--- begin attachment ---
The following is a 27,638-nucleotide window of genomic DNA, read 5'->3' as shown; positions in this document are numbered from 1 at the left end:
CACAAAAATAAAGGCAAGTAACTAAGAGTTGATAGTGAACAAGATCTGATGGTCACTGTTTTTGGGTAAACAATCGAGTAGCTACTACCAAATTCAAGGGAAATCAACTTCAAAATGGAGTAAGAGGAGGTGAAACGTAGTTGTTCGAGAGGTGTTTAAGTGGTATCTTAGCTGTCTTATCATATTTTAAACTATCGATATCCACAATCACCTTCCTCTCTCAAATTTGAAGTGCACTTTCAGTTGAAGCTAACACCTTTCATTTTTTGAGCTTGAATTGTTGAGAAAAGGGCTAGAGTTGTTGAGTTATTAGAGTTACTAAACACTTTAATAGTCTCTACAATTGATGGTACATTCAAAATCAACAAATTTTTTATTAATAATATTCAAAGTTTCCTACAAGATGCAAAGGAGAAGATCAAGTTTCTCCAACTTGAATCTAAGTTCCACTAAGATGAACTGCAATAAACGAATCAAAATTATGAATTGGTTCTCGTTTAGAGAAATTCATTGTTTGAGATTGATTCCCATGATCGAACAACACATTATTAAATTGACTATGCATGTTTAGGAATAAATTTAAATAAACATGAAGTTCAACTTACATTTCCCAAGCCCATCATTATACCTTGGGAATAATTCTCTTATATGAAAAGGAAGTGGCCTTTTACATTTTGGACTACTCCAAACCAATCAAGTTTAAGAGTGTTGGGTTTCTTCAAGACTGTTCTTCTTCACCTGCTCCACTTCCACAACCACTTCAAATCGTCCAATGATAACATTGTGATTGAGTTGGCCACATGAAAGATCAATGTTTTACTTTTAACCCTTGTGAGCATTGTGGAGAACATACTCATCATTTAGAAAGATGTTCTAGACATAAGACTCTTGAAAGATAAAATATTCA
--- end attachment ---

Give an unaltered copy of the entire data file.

The following is a 27,638-nucleotide window of genomic DNA, read 5'->3' as shown; positions in this document are numbered from 1 at the left end:
CACAAAAATAAAGGCAAGTAACTAAGAGTTGATAGTGAACAAGATCTGATGGTCACTGTTTTTGGGTAAACAATCGAGTAGCTACTACCAAATTCAAGGGAAATCAACTTCAAAATGGAGTAAGAGGAGGTGAAACGTAGTTGTTCGAGAGGTGTTTAAGTGGTATCTTAGCTGTCTTATCATATTTTAAACTATCGATATCCACAATCACCTTCCTCTCTCAAATTTGAAGTGCACTTTCAGTTGAAGCTAACACCTTTCATTTTTTGAGCTTGAATTGTTGAGAAAAGGGCTAGAGTTGTTGAGTTATTAGAGTTACTAAACACTTTAATAGTCTCTACAATTGATGGTACATTCAAAATCAACAAATTTTTTATTAATAATATTCAAAGTTTCCTACAAGATGCAAAGGAGAAGATCAAGTTTCTCCAACTTGAATCTAAGTTCCACTAAGATGAACTGCAATAAACGAATCAAAATTATGAATTGGTTCTCGTTTAGAGAAATTCATTGTTTGAGATTGATTCCCATGATCGAACAACACATTATTAAATTGACTATGCATGTTTAGGAATAAATTTAAATAAACATGAAGTTCAACTTACATTTCCCAAGCCCATCATTATACCTTGGGAATAATTCTCTTATATGAAAAGGAAGTGGCCTTTTACATTTTGGACTACTCCAAACCAATCAAGTTTAAGAGTGTTGGGTTTCTTCAAGACTGTTCTTCTTCACCTGCTCCACTTCCACAACCACTTCAAATCGTCCAATGATAACATTGTGATTGAGTTGGCCACATGAAAGATCAATGTTTTACTTTTAACCCTTGTGAGCATTGTGGAGAACATACTCATCATTTAGAAAGATGTTCTAGACATAAGACTCTTGAAAGATAAAATATTCA